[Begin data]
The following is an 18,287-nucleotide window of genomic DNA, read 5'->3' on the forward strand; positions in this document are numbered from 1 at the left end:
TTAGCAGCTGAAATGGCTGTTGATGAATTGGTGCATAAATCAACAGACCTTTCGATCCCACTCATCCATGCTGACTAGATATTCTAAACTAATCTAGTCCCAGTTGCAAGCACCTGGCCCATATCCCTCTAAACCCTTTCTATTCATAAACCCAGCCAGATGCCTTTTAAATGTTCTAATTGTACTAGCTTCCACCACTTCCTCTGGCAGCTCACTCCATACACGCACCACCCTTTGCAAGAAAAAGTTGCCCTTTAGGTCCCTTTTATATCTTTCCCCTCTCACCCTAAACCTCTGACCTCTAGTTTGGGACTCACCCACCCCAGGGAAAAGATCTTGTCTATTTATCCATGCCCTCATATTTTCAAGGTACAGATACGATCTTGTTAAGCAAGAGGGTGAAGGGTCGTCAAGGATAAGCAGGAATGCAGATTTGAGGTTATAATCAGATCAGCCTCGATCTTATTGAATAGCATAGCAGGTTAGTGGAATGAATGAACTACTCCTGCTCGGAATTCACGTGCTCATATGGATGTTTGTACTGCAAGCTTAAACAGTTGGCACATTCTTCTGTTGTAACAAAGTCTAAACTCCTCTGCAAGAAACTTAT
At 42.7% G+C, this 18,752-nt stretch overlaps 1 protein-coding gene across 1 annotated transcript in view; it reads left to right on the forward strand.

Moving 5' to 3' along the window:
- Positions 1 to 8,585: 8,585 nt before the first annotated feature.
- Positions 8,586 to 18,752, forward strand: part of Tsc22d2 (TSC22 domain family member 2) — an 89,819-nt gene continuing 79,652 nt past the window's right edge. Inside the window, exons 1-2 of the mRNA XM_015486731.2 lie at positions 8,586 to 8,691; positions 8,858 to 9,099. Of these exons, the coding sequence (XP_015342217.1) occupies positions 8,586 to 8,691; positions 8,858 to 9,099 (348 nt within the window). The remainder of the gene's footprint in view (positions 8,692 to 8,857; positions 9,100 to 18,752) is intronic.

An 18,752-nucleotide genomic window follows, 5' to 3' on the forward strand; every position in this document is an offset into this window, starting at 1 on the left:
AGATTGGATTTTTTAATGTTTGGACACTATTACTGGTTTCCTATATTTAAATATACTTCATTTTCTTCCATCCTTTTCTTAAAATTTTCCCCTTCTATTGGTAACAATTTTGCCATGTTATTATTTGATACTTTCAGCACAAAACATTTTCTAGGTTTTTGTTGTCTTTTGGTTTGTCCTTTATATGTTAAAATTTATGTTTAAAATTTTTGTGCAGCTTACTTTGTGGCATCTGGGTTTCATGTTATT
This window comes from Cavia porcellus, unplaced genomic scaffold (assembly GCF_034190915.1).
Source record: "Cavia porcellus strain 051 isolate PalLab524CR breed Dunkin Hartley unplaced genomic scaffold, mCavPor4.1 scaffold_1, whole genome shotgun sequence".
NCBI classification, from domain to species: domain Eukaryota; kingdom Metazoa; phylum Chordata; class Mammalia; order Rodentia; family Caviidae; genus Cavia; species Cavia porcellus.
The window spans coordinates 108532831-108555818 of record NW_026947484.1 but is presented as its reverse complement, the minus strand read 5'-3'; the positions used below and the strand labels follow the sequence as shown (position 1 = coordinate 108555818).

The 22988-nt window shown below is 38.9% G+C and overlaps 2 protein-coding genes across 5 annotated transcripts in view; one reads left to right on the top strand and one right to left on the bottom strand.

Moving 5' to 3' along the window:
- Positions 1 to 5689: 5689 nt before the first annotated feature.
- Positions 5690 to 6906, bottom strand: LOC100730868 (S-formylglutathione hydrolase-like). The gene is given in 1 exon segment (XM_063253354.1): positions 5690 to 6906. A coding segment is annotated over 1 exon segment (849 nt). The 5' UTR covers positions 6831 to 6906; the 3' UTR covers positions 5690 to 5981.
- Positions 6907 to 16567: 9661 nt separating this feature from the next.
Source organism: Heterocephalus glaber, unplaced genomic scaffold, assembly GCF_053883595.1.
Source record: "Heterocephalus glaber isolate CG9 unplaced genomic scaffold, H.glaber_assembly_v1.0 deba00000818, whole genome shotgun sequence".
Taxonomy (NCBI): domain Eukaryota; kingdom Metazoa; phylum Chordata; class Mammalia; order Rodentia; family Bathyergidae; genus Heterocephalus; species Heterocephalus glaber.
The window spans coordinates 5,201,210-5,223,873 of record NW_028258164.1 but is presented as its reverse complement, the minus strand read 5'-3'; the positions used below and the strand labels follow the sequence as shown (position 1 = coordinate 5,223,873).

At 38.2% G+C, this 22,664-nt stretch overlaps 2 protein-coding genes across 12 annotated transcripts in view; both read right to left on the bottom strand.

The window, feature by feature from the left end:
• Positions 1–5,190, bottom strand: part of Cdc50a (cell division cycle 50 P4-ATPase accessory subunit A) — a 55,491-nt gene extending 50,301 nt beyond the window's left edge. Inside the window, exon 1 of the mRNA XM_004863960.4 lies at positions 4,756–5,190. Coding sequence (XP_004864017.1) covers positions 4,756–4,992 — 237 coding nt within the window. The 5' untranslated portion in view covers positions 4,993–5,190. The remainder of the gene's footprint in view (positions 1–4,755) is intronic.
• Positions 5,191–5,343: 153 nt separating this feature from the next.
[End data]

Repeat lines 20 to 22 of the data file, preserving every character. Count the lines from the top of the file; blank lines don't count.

Taxonomy (NCBI): domain Eukaryota; kingdom Metazoa; phylum Chordata; class Mammalia; order Rodentia; family Bathyergidae; genus Heterocephalus; species Heterocephalus glaber.
The window spans coordinates 5,201,210-5,223,873 of record NW_028258164.1 but is presented as its reverse complement, the minus strand read 5'-3'; the positions used below and the strand labels follow the sequence as shown (position 1 = coordinate 5,223,873).

At 38.2% G+C, this 22,664-nt stretch overlaps 2 protein-coding genes across 12 annotated transcripts in view; both read right to left on the bottom strand.